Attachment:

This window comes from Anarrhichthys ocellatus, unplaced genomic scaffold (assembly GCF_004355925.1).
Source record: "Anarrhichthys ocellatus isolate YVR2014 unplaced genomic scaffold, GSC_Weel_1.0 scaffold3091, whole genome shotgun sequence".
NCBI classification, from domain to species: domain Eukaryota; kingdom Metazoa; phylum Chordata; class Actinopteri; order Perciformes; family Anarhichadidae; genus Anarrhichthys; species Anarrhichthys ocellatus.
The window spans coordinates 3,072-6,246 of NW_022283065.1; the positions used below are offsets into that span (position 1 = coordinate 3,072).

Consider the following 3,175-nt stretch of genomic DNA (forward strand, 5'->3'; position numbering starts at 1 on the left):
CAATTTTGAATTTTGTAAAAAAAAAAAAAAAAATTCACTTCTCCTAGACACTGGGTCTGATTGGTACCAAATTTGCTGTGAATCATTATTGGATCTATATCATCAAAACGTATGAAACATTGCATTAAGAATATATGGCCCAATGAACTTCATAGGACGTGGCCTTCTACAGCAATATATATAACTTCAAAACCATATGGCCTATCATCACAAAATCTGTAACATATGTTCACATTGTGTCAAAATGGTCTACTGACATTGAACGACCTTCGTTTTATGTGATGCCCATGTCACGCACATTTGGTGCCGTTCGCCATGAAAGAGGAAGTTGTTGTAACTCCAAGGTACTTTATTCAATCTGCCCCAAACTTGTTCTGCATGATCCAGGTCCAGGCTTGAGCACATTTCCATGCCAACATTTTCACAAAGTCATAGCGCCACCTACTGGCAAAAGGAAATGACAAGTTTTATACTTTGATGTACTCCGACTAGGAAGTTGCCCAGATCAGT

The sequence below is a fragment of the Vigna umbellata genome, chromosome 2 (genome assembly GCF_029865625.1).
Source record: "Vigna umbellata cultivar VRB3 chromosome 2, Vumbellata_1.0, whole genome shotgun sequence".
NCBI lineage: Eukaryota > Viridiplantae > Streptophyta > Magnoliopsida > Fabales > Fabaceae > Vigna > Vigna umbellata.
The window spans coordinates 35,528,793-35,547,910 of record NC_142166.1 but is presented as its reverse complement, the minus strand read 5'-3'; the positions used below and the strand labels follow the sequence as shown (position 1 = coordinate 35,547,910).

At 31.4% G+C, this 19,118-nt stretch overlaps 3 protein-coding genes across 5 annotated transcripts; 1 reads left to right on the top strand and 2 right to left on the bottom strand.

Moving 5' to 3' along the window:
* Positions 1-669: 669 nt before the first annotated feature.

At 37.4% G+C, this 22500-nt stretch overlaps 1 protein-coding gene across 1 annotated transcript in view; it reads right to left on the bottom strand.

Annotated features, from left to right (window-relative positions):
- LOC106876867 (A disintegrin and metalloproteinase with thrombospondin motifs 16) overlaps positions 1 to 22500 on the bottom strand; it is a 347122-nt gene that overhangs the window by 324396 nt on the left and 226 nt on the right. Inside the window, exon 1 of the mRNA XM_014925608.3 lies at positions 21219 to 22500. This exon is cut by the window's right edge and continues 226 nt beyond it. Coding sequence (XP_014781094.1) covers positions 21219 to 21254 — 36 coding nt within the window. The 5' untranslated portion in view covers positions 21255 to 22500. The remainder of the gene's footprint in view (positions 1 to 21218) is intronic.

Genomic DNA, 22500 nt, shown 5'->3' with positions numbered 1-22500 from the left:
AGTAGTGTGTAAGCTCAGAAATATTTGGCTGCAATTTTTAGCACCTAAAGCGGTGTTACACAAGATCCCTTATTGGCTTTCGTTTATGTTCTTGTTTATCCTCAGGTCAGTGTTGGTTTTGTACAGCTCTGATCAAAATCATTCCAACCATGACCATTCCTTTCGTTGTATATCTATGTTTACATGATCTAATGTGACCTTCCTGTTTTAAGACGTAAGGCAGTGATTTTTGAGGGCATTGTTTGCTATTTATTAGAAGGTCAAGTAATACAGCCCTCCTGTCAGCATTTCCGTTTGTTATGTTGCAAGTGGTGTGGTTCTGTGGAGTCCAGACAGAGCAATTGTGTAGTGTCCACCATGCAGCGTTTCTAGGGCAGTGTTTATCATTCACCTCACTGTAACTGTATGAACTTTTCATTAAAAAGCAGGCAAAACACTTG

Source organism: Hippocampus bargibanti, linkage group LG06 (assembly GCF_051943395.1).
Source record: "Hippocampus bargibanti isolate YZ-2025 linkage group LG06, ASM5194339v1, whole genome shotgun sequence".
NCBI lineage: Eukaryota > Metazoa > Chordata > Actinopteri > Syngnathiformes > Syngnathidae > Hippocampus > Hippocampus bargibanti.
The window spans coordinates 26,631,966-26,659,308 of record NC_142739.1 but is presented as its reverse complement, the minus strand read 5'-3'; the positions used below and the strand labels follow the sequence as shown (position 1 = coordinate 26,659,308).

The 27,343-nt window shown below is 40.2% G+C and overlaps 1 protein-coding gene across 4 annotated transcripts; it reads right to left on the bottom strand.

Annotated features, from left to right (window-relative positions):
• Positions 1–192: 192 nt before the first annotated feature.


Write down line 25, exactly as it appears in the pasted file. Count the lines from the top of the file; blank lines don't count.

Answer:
• Positions 1–192: 192 nt before the first annotated feature.